Disaster Planning:Public Health Role

Topics: Incident Command System, Nursing, Incident management Pages: 7 (2586 words) Published: January 17, 2014
SZT Task 4Disaster in Franklin County
After working through the project “Disaster in Franklin County,” I will admit that I have a new appreciation for the role of the public health nurse in the event of an emergency. The simulation helped me to understand the important role that the public health team. The plays in assisting the community during a disaster. Role of the Major Public Health Personnel

Each of the major public health personnel, including the public health nurse, play a key role in keeping a disaster organized flowing smoothly. The key roles are the medical health director, agency incident commander, public information officer, liaison officer, operations chief, planning chief, logistics chief, finance and administration chief, and public health nurse. With the exception of the public health nurse, the positions are often filled by people who may not be specifically trained for the roles, however, have a general overview of what the specific role requires. Agency Incident Commander – The agency incident commander is responsible for making the assignments of each of the other roles. She/he will have a familiarity with the specific skill sets of each person who is eligible for a role and be able to use these skill sets appropriately with in each role to obtain the highest amount of effectiveness. The incident commander will have a broad overview of what the different areas are working on, and know how each role will work to benefit other roles within the big picture. The AIC oversees the development of the incident mission and key goals, and from this comes the development of an Incident Action Plan (IAP). The AIC is responsible for ensuring that the public health agency incident mission and goals are synchronous with those of the other responding agencies and jurisdictions. The person in this position will have natural leadership qualities such as reliable critical thinking and problem solving skills, ability to make a quick decision, flexibility, adaptability, and a broad understanding of the area affected. Public Information Officer – The public information officer is the communication coordinator or spokesperson. This individual is responsible for assuring that appropriate information is provided to the public, governmental officials and collaborating agencies. The Public Information Officer also assures that the required information is provided to the public health agency staff, so that the message of the agency is consistent, and in synchrony with other agencies. This person needs to be proficient in gathering the correct data for the situation, organizing facts, preparing appropriate releases for the press and the public, should have good communication skills, the ability to think quickly before responding, and have a good working knowledge of correct policy and procedure, standards, and laws in the public health realm. Liaison Officer – The liaison officer interfaces with and coordinates all activities with external agencies. The Liaison Officer assures that external agencies that are working with the department of health are provided with the resources that are required, as well as assure that agency policies, procedures and sovereignty are respected. She will be a point of contact for other agency representatives, and will coordinate assistance from other agencies such as hospitals, counties, EMS and federal emergency management. She will be responsible for creating and maintaining a list of cooperating agencies, their representatives, and point of contacts, and keeping other agencies aware of the public health status within the given situation. The liaison officer will have a functional working relationship with other agencies and have good communication and organizational skills. Operations Chief – The Operations Chief carries out the specific tasks and objectives that the public health agency needs to do in order to accomplish the goals of the incident. In this section, the Incident...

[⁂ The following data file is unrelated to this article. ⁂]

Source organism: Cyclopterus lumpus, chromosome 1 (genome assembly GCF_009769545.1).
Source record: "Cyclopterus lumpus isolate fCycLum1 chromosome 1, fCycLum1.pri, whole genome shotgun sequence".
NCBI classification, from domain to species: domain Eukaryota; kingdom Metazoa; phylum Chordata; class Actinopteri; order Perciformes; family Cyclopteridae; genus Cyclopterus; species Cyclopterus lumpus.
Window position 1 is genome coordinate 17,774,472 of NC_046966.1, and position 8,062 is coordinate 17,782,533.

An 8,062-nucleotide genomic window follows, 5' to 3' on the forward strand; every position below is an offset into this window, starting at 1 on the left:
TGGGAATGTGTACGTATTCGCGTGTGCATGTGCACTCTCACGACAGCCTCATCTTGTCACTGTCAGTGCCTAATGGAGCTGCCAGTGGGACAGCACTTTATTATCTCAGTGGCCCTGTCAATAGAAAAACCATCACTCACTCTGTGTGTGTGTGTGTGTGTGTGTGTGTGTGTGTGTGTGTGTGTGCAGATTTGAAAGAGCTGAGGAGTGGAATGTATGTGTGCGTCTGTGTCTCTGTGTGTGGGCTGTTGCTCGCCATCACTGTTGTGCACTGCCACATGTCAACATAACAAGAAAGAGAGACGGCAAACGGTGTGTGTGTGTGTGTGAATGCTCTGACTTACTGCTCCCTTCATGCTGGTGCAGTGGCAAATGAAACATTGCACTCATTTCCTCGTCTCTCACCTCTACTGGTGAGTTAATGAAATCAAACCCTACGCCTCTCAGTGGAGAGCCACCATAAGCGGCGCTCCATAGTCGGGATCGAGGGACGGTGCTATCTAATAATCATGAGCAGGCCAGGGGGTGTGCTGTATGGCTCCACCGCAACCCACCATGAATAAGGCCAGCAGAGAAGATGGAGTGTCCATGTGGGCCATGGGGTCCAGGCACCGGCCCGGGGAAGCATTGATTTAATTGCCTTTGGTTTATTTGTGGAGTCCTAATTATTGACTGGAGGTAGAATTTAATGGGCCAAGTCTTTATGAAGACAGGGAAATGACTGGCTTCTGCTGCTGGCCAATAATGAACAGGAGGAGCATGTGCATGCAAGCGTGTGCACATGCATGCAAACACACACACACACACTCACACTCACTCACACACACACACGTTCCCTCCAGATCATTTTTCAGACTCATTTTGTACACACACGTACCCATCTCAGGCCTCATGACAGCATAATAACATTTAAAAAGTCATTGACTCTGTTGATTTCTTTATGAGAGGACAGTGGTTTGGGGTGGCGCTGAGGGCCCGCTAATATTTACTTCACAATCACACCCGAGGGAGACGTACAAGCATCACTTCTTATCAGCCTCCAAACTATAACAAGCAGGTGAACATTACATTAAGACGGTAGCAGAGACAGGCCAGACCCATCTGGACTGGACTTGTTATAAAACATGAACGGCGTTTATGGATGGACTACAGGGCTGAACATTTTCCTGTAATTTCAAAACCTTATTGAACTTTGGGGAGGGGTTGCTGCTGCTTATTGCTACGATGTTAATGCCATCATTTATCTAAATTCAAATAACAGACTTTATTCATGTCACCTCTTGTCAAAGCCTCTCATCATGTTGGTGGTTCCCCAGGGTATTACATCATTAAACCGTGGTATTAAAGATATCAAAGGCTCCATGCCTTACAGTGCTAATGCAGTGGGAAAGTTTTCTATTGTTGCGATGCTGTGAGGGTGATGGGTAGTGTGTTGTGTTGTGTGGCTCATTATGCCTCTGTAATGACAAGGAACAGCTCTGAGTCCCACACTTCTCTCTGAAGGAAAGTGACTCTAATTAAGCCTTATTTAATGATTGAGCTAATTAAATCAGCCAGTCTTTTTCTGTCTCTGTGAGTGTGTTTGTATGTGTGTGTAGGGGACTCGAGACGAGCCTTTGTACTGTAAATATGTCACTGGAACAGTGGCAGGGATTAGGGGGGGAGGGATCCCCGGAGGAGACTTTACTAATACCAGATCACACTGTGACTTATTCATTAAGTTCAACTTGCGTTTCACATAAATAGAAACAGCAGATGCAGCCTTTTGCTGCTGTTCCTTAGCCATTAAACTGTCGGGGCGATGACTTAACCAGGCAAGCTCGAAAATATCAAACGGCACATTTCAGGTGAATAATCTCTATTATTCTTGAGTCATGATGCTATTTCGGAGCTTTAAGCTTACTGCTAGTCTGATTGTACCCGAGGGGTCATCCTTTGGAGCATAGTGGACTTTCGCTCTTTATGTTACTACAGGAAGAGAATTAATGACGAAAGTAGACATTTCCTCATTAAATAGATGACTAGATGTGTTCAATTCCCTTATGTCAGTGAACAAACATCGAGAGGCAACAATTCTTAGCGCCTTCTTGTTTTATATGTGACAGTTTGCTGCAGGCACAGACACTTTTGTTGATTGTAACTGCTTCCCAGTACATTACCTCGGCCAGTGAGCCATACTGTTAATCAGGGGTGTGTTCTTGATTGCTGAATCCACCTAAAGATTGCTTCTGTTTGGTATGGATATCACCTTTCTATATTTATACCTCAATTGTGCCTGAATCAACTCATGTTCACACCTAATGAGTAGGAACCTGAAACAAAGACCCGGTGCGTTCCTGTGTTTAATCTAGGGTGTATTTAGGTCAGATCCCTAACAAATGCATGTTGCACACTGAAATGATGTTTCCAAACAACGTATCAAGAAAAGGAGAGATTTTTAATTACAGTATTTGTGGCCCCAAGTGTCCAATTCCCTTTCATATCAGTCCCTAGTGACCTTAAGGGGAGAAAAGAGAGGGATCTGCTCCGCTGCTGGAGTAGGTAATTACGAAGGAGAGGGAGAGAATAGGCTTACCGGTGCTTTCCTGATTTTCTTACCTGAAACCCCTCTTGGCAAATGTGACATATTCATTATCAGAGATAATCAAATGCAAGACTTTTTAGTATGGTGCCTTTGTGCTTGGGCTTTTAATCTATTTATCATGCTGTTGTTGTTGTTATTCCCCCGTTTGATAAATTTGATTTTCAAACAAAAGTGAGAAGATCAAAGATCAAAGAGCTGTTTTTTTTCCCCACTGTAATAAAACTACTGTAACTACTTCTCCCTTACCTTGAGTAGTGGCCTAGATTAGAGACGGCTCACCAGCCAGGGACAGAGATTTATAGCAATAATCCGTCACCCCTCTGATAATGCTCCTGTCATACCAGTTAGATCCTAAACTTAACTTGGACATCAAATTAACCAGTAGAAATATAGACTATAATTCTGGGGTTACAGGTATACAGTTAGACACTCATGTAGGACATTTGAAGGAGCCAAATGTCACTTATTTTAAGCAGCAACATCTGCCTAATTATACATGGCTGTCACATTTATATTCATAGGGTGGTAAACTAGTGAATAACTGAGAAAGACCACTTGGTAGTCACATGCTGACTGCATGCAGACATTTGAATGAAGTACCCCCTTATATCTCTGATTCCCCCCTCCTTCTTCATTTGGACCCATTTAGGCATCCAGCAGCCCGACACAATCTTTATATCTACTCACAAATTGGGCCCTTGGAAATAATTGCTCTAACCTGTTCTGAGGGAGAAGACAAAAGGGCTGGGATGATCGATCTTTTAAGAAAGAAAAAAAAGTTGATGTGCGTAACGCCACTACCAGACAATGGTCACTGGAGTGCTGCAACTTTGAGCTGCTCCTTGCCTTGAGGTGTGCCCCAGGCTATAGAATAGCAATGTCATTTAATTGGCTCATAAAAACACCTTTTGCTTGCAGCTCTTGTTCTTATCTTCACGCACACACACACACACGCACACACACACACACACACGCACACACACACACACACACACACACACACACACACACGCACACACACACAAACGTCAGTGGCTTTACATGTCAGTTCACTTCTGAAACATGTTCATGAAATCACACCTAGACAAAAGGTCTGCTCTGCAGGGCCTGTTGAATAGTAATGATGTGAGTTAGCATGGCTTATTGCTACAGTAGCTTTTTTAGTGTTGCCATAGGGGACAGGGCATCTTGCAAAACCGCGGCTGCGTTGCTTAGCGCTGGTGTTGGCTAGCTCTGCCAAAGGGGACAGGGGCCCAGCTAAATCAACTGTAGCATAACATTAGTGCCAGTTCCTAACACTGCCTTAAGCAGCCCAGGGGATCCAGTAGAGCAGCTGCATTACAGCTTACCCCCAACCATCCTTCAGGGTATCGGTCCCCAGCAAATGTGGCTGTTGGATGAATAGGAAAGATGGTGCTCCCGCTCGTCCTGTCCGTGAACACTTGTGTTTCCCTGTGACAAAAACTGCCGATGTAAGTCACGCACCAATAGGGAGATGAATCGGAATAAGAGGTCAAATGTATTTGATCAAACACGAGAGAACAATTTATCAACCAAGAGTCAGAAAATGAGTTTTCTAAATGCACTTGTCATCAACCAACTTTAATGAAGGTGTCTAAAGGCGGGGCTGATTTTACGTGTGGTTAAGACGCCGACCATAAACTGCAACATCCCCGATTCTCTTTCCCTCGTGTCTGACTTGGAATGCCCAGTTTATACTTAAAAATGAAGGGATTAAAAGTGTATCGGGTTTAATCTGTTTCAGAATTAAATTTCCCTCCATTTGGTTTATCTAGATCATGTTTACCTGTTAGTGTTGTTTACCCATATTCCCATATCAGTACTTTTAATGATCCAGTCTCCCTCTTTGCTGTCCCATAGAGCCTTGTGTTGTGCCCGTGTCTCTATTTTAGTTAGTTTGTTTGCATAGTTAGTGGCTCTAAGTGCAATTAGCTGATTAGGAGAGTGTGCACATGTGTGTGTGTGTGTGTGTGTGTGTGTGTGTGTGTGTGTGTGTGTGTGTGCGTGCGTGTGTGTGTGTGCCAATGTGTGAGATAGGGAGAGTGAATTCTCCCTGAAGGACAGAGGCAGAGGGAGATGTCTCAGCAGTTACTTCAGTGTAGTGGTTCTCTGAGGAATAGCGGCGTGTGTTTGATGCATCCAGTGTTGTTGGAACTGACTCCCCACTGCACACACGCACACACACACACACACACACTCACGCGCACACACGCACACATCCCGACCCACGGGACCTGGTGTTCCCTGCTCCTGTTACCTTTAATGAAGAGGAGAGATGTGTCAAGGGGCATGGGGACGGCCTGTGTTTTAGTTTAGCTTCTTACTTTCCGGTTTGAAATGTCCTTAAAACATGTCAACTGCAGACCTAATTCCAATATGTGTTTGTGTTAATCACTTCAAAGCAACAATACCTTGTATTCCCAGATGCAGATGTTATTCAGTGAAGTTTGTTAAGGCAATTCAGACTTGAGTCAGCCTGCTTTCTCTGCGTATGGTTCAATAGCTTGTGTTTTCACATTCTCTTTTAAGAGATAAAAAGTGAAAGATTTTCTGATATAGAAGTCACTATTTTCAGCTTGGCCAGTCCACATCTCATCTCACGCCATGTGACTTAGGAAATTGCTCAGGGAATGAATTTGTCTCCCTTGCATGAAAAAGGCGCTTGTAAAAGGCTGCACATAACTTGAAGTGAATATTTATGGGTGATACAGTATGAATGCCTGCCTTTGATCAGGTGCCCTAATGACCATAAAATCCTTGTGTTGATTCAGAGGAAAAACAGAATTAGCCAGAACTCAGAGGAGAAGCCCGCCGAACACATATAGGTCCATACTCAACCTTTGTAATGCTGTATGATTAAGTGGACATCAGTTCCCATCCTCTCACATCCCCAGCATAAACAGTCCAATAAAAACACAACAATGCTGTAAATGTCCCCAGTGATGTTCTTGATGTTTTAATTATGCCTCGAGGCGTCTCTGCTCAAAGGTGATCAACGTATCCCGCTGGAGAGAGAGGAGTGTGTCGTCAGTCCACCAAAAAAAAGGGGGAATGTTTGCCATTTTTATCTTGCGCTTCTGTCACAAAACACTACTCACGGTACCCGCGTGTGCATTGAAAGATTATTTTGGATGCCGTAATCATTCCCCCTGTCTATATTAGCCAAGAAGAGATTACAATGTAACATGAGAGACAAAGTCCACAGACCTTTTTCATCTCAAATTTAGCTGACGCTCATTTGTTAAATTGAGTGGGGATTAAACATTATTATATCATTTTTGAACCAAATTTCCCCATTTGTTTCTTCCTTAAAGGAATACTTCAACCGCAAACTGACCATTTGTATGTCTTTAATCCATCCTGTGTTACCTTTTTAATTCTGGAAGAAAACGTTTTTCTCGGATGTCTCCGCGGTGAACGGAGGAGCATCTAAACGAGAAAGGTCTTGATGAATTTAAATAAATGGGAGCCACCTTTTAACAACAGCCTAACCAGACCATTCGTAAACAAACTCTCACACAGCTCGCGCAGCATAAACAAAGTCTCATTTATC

References: Qureshi K, G. K. (2006;, October 27). Public Health Incident Command System: A Guide for the Management of Emergencies or Other Unusual Incidents within Public Health Agencies,. Retrieved from School of Public Health, University of Albany :Center for Public Health Preparedness: http://www.ualbanycphp.org/pinata/phics/
United States Department of Labor. (2013). OSHA- Incident Command System. Retrieved from www.osha.gov: http://www.dol.gov.
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